masculinity, sexuality, appetite, cannibalism, Dickens


Undiagnosing Esther: The Productive Ambiguity of Disease in Bleak House
Jennifer MacLure, Kent State University

Throughout the 165 years since the publication of Charles Dickens's Bleak House, readers and critics have attempted to diagnose the unnamed disease at the center of the novel. While smallpox is the most popular diagnosis, others have argued for typhus and erysipelas. Drawing on close analysis of the novel as well as medical history, this article contends that Dickens invites readers to think of two specific diseases—typhus and smallpox—while refusing to settle on either as the “answer” in order to hold open a narrative space for a theory of social pathology that encompasses the structural and individuated, the localized and the mobile, the macroscopic and microscopic at once. Recognizing that etiology is political, Dickens uses this diagnostic doubleness to produce a holistic indictment of a biopolitical liberal state that itself enacts power dualistically—that is, via strategic oscillation between disciplinary intervention, “making live,” and selective inaction, “letting die.” In doing so, Dickens also affirms the unique value of fiction to provide insight into our social world.

Bleak House, disease, etiology, liberalism, biopolitics


"What do you mean by that? You must have been drinking!": Victorian Femininity, Dickensian Cooking Disasters, and Nineteenth-Century Domestic Manuals
Christina Henderson Harner, Augusta University

Most Dickensian scholars have interpreted David Copperfield's Dora Spenlow and Our Mutual Friend's Bella Wilfer as domestic failures (in terms of the novels' logic) who must either be disciplined into learning the art of cooking and housekeeping (Bella) or killed off because they refuse to do so (Dora). In both cases, the women's reaction to a cookbook or domestic advice manual plays an important role in the way the stories construct their femininity. However, Bella's and Dora's interactions with these manuals have not been examined in depth. Focusing on two of the most popular domestic guides, this article argues that Modern Cookery by Eliza Acton and Mrs Beeton's Book of Household Management by Isabella Beeton present femininity as a series of roles that did not fit traditional gender and class boundaries but rather could be adopted, adapted, or set aside. This concept of flexible femininity troubles two dominant middle-class Victorian assumptions: first, that women were natural-born housekeepers and second, that the domestic labor they performed should be effortless. When more attention is paid to the way nineteenth-century cookery books and domestic advice manuals addressed female readers, Dickens's domestic scenes emerge as moments of resistance that challenge Victorian standards of femininity.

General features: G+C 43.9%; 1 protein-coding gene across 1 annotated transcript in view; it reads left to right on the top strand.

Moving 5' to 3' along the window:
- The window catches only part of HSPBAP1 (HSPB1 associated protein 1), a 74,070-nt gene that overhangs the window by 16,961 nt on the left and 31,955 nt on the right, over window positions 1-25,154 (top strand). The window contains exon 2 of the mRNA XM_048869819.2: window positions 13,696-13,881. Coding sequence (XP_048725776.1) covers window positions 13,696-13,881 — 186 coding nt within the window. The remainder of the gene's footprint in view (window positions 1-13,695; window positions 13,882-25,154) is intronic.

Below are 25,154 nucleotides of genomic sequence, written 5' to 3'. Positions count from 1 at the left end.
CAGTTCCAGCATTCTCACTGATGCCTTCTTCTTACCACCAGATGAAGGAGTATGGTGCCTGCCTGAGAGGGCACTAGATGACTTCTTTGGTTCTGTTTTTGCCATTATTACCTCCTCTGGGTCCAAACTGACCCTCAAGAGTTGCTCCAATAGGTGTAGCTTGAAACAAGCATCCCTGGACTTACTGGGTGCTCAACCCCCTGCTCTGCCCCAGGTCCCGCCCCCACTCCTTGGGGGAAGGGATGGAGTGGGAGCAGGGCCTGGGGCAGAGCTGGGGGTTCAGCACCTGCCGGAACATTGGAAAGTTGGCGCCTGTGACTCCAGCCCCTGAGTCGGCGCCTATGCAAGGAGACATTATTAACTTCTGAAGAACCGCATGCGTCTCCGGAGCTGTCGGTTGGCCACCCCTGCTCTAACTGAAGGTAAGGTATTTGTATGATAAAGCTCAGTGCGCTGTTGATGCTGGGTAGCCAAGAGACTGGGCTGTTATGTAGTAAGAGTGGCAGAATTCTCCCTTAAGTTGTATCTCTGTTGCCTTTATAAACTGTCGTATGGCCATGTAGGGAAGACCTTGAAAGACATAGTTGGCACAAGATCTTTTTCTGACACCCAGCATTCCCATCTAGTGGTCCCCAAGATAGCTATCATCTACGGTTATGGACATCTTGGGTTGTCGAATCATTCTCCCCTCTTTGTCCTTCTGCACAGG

Dickens, Beeton, Acton, cooking, domesticity, Victorian novel


Recent Dickens Studies: 2018
Robert C. Hanna, Bethany Lutheran College

The Review of Dickens Studies for 2018 examines introductions, articles, partial book chapters, entire book chapters, books of literary criticism, biographical books, entries in reference books, and entire reference books on Charles Dickens. Acknowledging that so-called dominant fields of study in a given year are due, in part, to the vagaries of publishers' and editors' decisions, this article notes that publications in 2018 were dominated by adaptations, biographies, and studies of Bleak House and Great Expectations. Grouping the wealth of interest in two of the fifteen novels necessitated comparable groupings of publications focused on the other novels, and then on other individual works. After accounting for reference books, the remaining categories for consideration revealed themselves to belong to specialized interests and studies. The finalized sequence of headings are Reference Books, Adaptations, Biographies, Thematic Studies across the Novels, Studies of Individual Novels, Other Writings, and Specialized Interests and Studies, with the subtopics Allusions, Dark Tourism, Darwinian Studies, Dickens's Influence, Emigration, Gender and Sexuality, Global Dickens, Imagery, Language, Light, Literary Criticism—Nineteenth Century, Ruins, Sleep, and Urban History.

Dickens, literary criticism, Victorian, adaptation, biography